Thursday, July 21, 2016

Book Review: 'Do Androids Dream of Electric Sheep' by Philip K. Dick

I found "Do Androids Dream of Electric Sheep" to be one of the most riveting pieces of science fiction storytelling. Granted it has some flaws but the way it has juxtaposed numerous (and scarily believable) science fiction ideas with the question of 'what is empathy & what it means to be human' is; simply put; amazing.

The story paints a very dark & depressing future for the Earth and mankind. It is a future where almost all humans have emigrated to Mars because of after effects of a global war and some of the surviving humans on Earth are suffering from horrible radioactive abnormalities. It is a future where a multitude of animal & bird species have become extinct and where artificial intelligent beings with an organic human exoskeleton or 'the androids' are amongst us. 'Rick Deckard', the protagonist, is tasked with 'retiring' i.e. killing six 'rogue' androids which have escaped from Mars colonies to Earth.

Even though the premise is essentially an action story, Philip K. Dick (PKD) has woven elements of philosophy & identity crisis very beautifully. A number of future contraptions/concepts described in the book seem like something the future human generations will build, but at the same time these 'devices' are used as a great metaphor to our thought process and how we perceive ourselves and our place in this world. A collective empathy based pseudo religion (PKD calls it 'Mercerism') seems like a scary not-too-distant future considering the effect social networks have on our moods & emotions even today.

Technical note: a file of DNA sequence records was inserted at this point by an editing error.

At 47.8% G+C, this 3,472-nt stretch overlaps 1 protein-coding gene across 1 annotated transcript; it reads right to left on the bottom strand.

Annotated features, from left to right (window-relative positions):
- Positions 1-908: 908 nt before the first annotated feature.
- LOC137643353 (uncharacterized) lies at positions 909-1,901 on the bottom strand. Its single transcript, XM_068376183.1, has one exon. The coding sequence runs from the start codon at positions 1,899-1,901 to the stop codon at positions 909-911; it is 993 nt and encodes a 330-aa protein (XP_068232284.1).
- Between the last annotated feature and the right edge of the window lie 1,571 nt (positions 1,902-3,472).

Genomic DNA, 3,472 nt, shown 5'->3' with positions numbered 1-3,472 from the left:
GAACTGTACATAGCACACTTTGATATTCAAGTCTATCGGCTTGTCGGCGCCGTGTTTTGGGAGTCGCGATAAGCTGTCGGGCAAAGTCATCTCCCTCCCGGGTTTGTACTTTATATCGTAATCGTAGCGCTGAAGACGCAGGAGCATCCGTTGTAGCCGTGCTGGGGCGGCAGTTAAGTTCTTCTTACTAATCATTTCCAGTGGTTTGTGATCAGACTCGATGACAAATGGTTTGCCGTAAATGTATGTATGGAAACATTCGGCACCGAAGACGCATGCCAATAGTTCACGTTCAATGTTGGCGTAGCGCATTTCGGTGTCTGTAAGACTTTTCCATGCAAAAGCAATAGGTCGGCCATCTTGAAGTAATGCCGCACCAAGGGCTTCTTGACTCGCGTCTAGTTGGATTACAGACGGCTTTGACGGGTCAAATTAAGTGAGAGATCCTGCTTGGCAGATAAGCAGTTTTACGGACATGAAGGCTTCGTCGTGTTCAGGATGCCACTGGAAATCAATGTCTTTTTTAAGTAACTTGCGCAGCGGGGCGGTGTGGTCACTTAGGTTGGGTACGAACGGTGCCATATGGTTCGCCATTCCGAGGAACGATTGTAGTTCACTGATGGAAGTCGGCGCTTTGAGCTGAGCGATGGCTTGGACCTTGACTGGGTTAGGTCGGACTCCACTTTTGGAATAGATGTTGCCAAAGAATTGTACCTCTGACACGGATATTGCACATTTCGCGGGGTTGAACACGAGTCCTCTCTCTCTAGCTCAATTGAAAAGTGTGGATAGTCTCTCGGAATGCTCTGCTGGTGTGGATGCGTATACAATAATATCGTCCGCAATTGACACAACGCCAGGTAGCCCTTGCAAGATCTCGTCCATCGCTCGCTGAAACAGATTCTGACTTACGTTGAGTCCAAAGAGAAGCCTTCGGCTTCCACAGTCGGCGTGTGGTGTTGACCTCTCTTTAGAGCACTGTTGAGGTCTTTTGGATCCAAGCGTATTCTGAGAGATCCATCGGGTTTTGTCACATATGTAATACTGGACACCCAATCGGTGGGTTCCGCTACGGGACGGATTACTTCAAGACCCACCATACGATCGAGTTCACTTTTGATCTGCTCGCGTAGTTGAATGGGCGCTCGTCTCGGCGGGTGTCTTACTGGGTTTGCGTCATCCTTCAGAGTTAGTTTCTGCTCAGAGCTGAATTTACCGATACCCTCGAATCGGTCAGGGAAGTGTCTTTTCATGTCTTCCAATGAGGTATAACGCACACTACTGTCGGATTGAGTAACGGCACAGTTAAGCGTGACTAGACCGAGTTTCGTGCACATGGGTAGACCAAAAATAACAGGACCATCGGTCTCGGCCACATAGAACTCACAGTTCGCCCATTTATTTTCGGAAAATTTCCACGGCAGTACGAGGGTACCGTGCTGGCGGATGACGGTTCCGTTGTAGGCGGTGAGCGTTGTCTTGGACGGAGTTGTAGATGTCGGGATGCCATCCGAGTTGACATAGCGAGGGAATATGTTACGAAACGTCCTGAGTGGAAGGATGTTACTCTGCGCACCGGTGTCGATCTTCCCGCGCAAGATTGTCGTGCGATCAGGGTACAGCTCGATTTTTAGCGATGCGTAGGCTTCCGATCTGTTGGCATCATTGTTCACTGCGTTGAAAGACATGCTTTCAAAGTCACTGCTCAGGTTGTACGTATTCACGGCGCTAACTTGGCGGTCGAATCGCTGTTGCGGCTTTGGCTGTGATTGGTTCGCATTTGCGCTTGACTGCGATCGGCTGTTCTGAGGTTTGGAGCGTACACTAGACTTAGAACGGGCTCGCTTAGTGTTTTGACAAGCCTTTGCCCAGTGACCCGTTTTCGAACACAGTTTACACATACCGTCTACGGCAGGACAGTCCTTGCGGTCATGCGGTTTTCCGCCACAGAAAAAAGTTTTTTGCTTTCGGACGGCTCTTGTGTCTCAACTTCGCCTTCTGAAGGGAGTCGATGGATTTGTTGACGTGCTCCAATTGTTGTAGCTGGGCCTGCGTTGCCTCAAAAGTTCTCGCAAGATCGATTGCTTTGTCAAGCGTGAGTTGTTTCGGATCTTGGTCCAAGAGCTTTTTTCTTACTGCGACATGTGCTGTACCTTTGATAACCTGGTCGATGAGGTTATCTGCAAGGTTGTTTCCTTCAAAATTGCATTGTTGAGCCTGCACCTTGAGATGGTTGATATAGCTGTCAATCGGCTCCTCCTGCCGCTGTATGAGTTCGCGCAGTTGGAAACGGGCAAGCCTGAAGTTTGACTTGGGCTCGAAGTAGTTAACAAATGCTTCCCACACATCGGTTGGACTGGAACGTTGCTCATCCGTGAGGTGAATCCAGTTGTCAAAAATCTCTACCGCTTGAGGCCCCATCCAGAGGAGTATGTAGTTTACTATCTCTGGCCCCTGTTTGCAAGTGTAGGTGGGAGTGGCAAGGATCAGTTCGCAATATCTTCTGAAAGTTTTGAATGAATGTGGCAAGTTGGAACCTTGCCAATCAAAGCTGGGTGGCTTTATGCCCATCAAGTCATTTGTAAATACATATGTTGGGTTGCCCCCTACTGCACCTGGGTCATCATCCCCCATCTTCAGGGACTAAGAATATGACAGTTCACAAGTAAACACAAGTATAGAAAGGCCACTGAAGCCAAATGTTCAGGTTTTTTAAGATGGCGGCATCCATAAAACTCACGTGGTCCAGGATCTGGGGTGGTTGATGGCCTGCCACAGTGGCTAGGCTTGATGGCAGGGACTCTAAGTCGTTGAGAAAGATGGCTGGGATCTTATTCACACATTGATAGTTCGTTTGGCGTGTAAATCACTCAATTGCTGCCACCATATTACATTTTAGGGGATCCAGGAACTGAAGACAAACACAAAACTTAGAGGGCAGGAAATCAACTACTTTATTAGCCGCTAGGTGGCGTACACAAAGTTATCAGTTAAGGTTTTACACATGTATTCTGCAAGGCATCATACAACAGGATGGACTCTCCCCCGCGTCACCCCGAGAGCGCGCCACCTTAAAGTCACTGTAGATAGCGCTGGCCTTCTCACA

That being said, I do feel "Do Androids Dream of Electric Sheep" loses steam in some of its plot-points. Some things feel rushed while other things get introduced and they don't really amount to anything in the whole scheme of things. But these complaints are few & to me it did not reduce the quality of the book. Similar to PKD's other work, this story also has a trippy, hallucinatory undertone at a couple of places. 

All in all, a must-read if you are into science fiction - 5/5 from me.

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